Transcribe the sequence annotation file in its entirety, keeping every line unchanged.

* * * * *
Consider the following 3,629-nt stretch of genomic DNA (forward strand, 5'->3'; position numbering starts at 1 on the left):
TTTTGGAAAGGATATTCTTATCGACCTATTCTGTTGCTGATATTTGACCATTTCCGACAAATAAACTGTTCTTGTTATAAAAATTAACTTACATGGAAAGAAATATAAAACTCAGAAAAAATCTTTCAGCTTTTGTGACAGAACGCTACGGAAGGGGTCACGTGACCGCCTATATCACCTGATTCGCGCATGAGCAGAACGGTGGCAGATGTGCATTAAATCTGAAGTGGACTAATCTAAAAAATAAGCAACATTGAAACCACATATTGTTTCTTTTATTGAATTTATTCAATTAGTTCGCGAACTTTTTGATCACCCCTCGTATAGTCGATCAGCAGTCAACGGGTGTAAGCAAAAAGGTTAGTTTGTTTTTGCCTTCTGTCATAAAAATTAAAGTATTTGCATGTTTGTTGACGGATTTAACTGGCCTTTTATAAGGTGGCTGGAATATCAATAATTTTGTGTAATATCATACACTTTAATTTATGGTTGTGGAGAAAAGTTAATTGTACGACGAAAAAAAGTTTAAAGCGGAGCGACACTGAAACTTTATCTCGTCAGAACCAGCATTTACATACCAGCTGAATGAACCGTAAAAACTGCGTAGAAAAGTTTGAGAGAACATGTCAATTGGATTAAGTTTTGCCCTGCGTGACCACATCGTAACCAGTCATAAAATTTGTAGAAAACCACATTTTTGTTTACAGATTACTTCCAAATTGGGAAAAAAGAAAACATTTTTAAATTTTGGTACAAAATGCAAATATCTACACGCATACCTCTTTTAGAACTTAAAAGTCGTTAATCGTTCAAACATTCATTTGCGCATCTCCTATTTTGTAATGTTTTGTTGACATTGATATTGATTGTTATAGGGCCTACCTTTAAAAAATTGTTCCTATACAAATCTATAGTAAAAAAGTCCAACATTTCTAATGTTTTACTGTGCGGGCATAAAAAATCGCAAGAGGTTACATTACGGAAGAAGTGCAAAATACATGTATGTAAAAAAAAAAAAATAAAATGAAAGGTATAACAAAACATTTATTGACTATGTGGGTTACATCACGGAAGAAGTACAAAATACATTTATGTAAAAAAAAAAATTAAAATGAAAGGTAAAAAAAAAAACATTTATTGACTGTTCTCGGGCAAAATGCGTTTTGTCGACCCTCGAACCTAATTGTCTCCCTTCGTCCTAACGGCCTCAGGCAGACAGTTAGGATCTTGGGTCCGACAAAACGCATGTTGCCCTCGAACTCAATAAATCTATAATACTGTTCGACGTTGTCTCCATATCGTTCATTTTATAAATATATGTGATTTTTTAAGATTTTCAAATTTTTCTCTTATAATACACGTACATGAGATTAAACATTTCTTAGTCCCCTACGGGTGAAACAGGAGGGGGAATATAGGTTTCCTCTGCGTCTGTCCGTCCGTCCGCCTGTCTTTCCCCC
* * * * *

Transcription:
Consider the following 3,629-nt stretch of genomic DNA (forward strand, 5'->3'; position numbering starts at 1 on the left):
TTTTGGAAAGGATATTCTTATCGACCTATTCTGTTGCTGATATTTGACCATTTCCGACAAATAAACTGTTCTTGTTATAAAAATTAACTTACATGGAAAGAAATATAAAACTCAGAAAAAATCTTTCAGCTTTTGTGACAGAACGCTACGGAAGGGGTCACGTGACCGCCTATATCACCTGATTCGCGCATGAGCAGAACGGTGGCAGATGTGCATTAAATCTGAAGTGGACTAATCTAAAAAATAAGCAACATTGAAACCACATATTGTTTCTTTTATTGAATTTATTCAATTAGTTCGCGAACTTTTTGATCACCCCTCGTATAGTCGATCAGCAGTCAACGGGTGTAAGCAAAAAGGTTAGTTTGTTTTTGCCTTCTGTCATAAAAATTAAAGTATTTGCATGTTTGTTGACGGATTTAACTGGCCTTTTATAAGGTGGCTGGAATATCAATAATTTTGTGTAATATCATACACTTTAATTTATGGTTGTGGAGAAAAGTTAATTGTACGACGAAAAAAAGTTTAAAGCGGAGCGACACTGAAACTTTATCTCGTCAGAACCAGCATTTACATACCAGCTGAATGAACCGTAAAAACTGCGTAGAAAAGTTTGAGAGAACATGTCAATTGGATTAAGTTTTGCCCTGCGTGACCACATCGTAACCAGTCATAAAATTTGTAGAAAACCACATTTTTGTTTACAGATTACTTCCAAATTGGGAAAAAAGAAAACATTTTTAAATTTTGGTACAAAATGCAAATATCTACACGCATACCTCTTTTAGAACTTAAAAGTCGTTAATCGTTCAAACATTCATTTGCGCATCTCCTATTTTGTAATGTTTTGTTGACATTGATATTGATTGTTATAGGGCCTACCTTTAAAAAATTGTTCCTATACAAATCTATAGTAAAAAAGTCCAACATTTCTAATGTTTTACTGTGCGGGCATAAAAAATCGCAAGAGGTTACATTACGGAAGAAGTGCAAAATACATGTATGTAAAAAAAAAAAAATAAAATGAAAGGTATAACAAAACATTTATTGACTATGTGGGTTACATCACGGAAGAAGTACAAAATACATTTATGTAAAAAAAAAAATTAAAATGAAAGGTAAAAAAAAAAACATTTATTGACTGTTCTCGGGCAAAATGCGTTTTGTCGACCCTCGAACCTAATTGTCTCCCTTCGTCCTAACGGCCTCAGGCAGACAGTTAGGATCTTGGGTCCGACAAAACGCATGTTGCCCTCGAACTCAATAAATCTATAATACTGTTCGACGTTGTCTCCATATCGTTCATTTTATAAATATATGTGATTTTTTAAGATTTTCAAATTTTTCTCTTATAATACACGTACATGAGATTAAACATTTCTTAGTCCCCTACGGGTGAAACAGGAGGGGGAATATAGGTTTCCTCTGCGTCTGTCCGTCCGTCCGCCTGTCTTTCCCCC